Written by Damien Pitter
Mr. Pitter is a University Advisor at UWC ISAK Japan.
As a university advisor, one of the questions I am most frequently asked by parents is, “What does my child have to do to get into a top university?” It’s a difficult question to answer, partly because there is no single answer, and partly because it’s the wrong question.
As a university advisor, the questions I am most frequently asked by administrators and board members are, “How many Ivy League acceptances did we have this year?”, or “How many students got into their top choice university?”, or “Where did the top 5% matriculate?” These are easier questions to answer. But the answers do not mean what we want them to mean, because these too, are the wrong questions.
A magic trick is composed of three parts: the Pledge, the Turn and the Prestige. In the Pledge, the magician shows you something ordinary—a rabbit in a box, or a deck of cards. In the Turn, the magician makes the ordinary thing do something extraordinary—the rabbit disappears, a volunteer from the audience is cut in half. If the trick ended there, it wouldn’t be magic, it would just be unsettling. The Prestige returns the extraordinary to ordinary, puts the bunny back in the box, returns the audience member unharmed to their seat. It is the Prestige that allows us to take pleasure in having been tricked.
We have rankings and league tables, standardized tests, percentiles and grade distributions. We use words like “top” and “best” and “prestigious” and “elite” when we talk about universities. We have a great many ways of designating one the best of all. But what is that really worth? When you meet the love of your life, does it matter that there were x number of more attractive people in the room, or y number less? And how does one decide on the best? There are rankings, but who is doing the ranking, and based on what criteria? Unless you know specifically what you want to be best at, “best” is not useful as a universal designation. Many universities have moved away from this kind of language to describe themselves in terms of selectivity. It may be subjective to say that one is an elite university, but quite empirical to say that it is “highly selective.” But does the fact of a university being difficult to get into, mean that it provides a better education?
“Prestige” is derived from the latin, “preastigium,” meaning illusion.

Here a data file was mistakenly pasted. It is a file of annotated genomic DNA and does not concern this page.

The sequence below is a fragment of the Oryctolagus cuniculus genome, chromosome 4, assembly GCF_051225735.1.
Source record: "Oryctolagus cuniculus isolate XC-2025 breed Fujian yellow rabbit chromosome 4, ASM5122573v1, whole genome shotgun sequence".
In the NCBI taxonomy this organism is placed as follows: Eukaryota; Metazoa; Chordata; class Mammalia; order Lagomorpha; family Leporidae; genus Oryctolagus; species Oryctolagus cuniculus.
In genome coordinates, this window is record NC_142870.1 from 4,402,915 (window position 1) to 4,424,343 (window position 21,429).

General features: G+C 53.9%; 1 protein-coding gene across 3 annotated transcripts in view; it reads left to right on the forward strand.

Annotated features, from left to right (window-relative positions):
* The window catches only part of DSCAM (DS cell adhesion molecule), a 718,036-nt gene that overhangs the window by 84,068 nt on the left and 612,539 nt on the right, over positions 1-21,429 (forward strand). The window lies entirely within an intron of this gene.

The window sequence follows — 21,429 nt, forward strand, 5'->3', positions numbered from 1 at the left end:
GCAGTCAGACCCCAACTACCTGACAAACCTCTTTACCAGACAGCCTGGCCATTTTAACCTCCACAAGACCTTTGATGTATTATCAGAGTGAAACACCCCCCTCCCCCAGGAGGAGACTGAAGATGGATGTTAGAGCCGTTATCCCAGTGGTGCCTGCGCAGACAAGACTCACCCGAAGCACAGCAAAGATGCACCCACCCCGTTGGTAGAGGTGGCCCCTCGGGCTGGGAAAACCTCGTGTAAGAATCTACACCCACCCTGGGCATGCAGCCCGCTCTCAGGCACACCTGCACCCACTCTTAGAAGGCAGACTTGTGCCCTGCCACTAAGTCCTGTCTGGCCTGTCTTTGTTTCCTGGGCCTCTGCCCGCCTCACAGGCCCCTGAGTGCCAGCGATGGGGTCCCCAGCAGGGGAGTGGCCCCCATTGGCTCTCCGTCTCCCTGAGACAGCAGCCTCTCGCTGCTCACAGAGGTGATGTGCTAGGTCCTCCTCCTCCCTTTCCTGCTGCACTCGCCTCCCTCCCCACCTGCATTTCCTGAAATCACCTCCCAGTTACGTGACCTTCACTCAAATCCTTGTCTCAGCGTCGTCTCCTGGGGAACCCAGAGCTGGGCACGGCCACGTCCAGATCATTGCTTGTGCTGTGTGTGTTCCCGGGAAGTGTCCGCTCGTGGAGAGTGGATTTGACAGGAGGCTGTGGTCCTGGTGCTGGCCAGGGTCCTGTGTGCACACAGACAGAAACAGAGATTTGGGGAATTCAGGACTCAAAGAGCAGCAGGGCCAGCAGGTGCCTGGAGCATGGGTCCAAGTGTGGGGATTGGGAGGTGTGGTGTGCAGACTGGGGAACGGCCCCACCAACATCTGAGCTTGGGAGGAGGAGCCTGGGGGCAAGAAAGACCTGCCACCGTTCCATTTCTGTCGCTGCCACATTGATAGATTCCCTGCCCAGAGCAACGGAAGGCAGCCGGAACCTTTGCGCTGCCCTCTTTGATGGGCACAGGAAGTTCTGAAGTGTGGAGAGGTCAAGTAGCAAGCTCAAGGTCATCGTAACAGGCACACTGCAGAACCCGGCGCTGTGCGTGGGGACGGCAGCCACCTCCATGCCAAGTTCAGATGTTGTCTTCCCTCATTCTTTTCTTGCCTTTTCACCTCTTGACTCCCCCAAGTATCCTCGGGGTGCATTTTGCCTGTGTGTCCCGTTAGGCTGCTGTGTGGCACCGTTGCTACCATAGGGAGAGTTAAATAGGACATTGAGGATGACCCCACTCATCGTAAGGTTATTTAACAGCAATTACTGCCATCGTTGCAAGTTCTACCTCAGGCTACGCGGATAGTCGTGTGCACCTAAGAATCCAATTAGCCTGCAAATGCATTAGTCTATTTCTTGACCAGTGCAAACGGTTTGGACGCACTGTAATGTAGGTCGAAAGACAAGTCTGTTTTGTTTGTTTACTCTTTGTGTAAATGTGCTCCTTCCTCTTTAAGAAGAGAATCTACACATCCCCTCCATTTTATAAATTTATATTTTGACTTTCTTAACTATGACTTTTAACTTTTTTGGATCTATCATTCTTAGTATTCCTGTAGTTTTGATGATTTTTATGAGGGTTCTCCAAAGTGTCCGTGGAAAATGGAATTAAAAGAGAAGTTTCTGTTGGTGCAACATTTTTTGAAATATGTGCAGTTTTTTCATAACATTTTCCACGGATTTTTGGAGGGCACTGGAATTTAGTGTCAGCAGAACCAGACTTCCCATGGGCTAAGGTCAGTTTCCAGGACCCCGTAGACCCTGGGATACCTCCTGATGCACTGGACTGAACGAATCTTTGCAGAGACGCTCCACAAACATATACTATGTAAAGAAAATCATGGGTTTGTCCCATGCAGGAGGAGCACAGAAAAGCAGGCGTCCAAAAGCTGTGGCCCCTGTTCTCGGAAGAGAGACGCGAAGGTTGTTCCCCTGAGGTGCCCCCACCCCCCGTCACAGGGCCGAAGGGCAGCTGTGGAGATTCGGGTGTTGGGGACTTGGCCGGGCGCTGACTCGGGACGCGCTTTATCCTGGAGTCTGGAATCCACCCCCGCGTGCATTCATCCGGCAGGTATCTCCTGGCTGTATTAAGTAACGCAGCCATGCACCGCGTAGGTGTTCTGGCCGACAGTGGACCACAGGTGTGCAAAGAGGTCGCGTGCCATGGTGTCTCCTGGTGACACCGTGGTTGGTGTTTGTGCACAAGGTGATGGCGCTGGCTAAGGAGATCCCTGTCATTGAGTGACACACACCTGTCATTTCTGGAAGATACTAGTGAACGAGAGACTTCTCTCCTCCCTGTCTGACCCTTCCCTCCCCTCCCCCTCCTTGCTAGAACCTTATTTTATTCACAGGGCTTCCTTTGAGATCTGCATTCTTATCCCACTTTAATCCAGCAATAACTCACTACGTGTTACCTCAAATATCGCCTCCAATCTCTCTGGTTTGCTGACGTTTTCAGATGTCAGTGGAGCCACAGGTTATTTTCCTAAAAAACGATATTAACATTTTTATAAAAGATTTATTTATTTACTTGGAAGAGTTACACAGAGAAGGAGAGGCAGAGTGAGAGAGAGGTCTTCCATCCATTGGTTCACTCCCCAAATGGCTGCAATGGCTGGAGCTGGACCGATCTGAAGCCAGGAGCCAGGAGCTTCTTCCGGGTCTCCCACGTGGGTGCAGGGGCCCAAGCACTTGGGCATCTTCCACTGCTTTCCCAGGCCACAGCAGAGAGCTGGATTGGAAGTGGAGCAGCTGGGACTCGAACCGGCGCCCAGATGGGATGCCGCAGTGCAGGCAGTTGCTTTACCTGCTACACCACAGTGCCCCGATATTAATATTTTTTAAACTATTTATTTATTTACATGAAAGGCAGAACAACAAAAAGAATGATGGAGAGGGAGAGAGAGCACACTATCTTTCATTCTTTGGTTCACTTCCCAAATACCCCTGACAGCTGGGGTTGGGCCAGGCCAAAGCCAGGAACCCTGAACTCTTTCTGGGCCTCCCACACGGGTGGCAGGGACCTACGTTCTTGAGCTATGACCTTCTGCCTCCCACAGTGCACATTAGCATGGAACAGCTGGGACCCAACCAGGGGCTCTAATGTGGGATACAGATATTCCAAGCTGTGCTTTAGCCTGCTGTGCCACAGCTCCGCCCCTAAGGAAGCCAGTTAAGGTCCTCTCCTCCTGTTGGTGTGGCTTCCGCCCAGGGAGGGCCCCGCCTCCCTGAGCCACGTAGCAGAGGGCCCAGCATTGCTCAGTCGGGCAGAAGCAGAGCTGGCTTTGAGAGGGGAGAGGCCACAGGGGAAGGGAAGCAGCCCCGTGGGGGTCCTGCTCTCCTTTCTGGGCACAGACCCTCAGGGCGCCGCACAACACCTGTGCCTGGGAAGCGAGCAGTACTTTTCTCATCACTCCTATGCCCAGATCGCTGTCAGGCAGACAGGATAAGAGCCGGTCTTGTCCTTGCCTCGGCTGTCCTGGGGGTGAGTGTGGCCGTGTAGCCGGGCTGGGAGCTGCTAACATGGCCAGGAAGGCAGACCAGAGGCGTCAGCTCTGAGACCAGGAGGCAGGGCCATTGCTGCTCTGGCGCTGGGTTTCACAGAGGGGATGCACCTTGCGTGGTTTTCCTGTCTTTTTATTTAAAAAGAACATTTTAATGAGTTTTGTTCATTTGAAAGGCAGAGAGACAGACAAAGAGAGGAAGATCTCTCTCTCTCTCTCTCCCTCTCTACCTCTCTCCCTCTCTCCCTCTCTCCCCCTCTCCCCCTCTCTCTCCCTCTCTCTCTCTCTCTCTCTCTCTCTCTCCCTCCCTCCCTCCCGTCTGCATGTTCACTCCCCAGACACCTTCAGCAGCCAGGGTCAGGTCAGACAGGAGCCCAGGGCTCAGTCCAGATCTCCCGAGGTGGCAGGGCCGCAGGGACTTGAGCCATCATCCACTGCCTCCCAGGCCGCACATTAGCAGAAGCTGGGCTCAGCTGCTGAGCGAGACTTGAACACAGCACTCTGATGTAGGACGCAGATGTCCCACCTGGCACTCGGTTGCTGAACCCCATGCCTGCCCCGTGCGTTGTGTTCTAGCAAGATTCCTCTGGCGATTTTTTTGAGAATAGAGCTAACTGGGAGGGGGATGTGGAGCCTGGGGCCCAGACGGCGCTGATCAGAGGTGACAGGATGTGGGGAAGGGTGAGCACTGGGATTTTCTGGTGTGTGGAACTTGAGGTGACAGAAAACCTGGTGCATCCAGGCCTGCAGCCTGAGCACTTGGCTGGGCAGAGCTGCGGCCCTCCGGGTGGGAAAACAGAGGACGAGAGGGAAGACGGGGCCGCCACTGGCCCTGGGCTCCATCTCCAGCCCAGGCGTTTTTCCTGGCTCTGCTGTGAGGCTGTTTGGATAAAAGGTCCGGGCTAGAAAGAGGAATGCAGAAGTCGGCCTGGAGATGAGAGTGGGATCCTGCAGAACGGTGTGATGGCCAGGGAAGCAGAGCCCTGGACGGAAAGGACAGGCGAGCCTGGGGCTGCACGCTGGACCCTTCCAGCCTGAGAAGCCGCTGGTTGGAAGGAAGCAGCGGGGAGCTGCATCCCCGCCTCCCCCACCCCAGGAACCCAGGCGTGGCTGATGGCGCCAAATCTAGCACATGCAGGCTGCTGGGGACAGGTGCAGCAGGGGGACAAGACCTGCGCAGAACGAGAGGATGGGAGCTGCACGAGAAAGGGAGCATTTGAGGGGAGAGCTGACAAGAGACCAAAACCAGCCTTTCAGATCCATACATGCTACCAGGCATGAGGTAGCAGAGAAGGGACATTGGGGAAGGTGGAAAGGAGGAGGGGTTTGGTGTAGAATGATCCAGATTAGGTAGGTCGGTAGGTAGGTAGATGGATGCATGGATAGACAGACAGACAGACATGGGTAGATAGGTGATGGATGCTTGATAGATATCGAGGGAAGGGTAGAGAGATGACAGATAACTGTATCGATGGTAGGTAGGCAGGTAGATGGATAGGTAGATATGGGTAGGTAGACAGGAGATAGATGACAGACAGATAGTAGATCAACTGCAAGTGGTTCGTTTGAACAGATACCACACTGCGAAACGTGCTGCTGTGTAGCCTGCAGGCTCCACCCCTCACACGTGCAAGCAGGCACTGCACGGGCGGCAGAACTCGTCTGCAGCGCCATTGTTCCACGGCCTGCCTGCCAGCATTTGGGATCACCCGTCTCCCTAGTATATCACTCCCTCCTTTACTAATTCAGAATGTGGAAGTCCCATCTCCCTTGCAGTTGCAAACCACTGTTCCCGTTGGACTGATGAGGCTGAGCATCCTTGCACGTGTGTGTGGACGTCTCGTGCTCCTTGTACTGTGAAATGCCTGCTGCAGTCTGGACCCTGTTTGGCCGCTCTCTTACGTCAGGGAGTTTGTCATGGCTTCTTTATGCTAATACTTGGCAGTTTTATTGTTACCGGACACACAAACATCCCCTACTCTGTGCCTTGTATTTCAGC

There is no universal best. In order for this to be a useful question, we have to ask, best at what? What we need is not a universal scale by which to measure all universities, or all students for that matter, but a question of “best fit.” We need to match the specific needs of a program with the required abilities and preferences of the person who might perform them, in order to determine the best fit between study and student. When we advise students in the search for universities, we start by helping students to understand themselves—what they love, what they are good at and what is important to them, what their responsibilities are towards others, in order to search for post-secondary options that will best fit them individually.
About two years ago, the Education Conservancy and Harvard Graduate School of Education’s Making Caring Common Project put together the ‘Turning the Tide’ report, which begins with the acknowledgement that by requiring students to be a wider range of things than just smart, the process of admitting students to university could help to make the world a better place. The report outlines factors beyond academic scores that might be considered in the admission process, such as commitment to family, work experience, authentic and sustained service to the community, and the development of empathy. Over 150 well-known universities have endorsed the report.
It is our hope that when universities consider our students, they will do it in the same way they encourage students to look for universities in the “best fit” paradigm. For this reason, we do not rank students or provide percentile information or grade distributions. Nothing about a student with an IB score of 35 changes depending on how many students had a higher or lower score. That student will continue to be the same person, regardless. We evaluate our students against the standards of our curriculum, rather than comparing them to each other and encourage universities to do likewise.